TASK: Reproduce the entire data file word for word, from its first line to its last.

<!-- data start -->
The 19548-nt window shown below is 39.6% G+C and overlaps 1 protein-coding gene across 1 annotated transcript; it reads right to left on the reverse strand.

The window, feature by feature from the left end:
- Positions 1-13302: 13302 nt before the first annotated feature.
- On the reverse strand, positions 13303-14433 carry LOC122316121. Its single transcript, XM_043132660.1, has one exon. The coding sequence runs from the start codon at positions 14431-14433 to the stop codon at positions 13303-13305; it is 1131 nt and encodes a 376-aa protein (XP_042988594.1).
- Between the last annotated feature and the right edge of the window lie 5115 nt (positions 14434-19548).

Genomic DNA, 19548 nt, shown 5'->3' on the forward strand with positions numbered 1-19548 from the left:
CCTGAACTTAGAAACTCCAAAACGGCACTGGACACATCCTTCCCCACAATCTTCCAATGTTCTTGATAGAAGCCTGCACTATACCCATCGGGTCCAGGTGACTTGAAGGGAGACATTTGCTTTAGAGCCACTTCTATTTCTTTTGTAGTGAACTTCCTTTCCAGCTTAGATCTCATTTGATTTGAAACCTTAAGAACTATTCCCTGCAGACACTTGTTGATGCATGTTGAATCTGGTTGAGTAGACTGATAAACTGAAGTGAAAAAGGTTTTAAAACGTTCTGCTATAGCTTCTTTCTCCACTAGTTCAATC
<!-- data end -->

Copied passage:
The 19548-nt window shown below is 39.6% G+C and overlaps 1 protein-coding gene across 1 annotated transcript; it reads right to left on the reverse strand.

The window, feature by feature from the left end:
- Positions 1-13302: 13302 nt before the first annotated feature.
- On the reverse strand, positions 13303-14433 carry LOC122316121. Its single transcript, XM_043132660.1, has one exon. The coding sequence runs from the start codon at positions 14431-14433 to the stop codon at positions 13303-13305; it is 1131 nt and encodes a 376-aa protein (XP_042988594.1).
- Between the last annotated feature and the right edge of the window lie 5115 nt (positions 14434-19548).

Genomic DNA, 19548 nt, shown 5'->3' on the forward strand with positions numbered 1-19548 from the left:
CCTGAACTTAGAAACTCCAAAACGGCACTGGACACATCCTTCCCCACAATCTTCCAATGTTCTTGATAGAAGCCTGCACTATACCCATCGGGTCCAGGTGACTTGAAGGGAGACATTTGCTTTAGAGCCACTTCTATTTCTTTTGTAGTGAACTTCCTTTCCAGCTTAGATCTCATTTGATTTGAAACCTTAAGAACTATTCCCTGCAGACACTTGTTGATGCATGTTGAATCTGGTTGAGTAGACTGATAAACTGAAGTGAAAAAGGTTTTAAAACGTTCTGCTATAGCTTCTTTCTCCACTAGTTCAATC